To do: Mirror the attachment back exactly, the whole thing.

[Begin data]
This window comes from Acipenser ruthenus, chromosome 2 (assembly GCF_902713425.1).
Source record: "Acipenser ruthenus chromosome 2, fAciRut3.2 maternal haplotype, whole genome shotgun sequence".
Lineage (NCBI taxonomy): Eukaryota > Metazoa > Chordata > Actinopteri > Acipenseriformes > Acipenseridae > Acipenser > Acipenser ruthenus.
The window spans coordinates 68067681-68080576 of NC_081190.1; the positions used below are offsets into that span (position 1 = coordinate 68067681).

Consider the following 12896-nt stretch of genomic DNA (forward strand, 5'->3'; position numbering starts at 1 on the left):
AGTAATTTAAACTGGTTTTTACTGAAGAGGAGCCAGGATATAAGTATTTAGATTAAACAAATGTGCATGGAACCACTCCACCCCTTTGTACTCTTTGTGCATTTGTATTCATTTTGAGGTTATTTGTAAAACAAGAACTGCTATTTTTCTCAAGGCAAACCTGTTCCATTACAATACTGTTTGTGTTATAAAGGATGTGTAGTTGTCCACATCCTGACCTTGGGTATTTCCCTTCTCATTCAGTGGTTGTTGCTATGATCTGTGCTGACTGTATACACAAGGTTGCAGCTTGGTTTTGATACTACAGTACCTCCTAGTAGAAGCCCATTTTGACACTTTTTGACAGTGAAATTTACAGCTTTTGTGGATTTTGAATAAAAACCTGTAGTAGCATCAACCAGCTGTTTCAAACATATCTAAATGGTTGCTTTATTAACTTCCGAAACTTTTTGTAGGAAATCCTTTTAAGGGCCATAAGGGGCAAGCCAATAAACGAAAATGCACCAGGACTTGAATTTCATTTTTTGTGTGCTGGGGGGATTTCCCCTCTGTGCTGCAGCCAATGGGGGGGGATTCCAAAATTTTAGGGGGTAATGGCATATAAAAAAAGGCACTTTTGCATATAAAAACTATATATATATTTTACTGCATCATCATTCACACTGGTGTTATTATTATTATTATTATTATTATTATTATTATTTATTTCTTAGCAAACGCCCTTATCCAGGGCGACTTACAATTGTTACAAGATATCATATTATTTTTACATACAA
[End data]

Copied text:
This window comes from Acipenser ruthenus, chromosome 2 (assembly GCF_902713425.1).
Source record: "Acipenser ruthenus chromosome 2, fAciRut3.2 maternal haplotype, whole genome shotgun sequence".
Lineage (NCBI taxonomy): Eukaryota > Metazoa > Chordata > Actinopteri > Acipenseriformes > Acipenseridae > Acipenser > Acipenser ruthenus.
The window spans coordinates 68067681-68080576 of NC_081190.1; the positions used below are offsets into that span (position 1 = coordinate 68067681).

Consider the following 12896-nt stretch of genomic DNA (forward strand, 5'->3'; position numbering starts at 1 on the left):
AGTAATTTAAACTGGTTTTTACTGAAGAGGAGCCAGGATATAAGTATTTAGATTAAACAAATGTGCATGGAACCACTCCACCCCTTTGTACTCTTTGTGCATTTGTATTCATTTTGAGGTTATTTGTAAAACAAGAACTGCTATTTTTCTCAAGGCAAACCTGTTCCATTACAATACTGTTTGTGTTATAAAGGATGTGTAGTTGTCCACATCCTGACCTTGGGTATTTCCCTTCTCATTCAGTGGTTGTTGCTATGATCTGTGCTGACTGTATACACAAGGTTGCAGCTTGGTTTTGATACTACAGTACCTCCTAGTAGAAGCCCATTTTGACACTTTTTGACAGTGAAATTTACAGCTTTTGTGGATTTTGAATAAAAACCTGTAGTAGCATCAACCAGCTGTTTCAAACATATCTAAATGGTTGCTTTATTAACTTCCGAAACTTTTTGTAGGAAATCCTTTTAAGGGCCATAAGGGGCAAGCCAATAAACGAAAATGCACCAGGACTTGAATTTCATTTTTTGTGTGCTGGGGGGATTTCCCCTCTGTGCTGCAGCCAATGGGGGGGGATTCCAAAATTTTAGGGGGTAATGGCATATAAAAAAAGGCACTTTTGCATATAAAAACTATATATATATTTTACTGCATCATCATTCACACTGGTGTTATTATTATTATTATTATTATTATTATTATTATTTATTTCTTAGCAAACGCCCTTATCCAGGGCGACTTACAATTGTTACAAGATATCATATTATTTTTACATACAA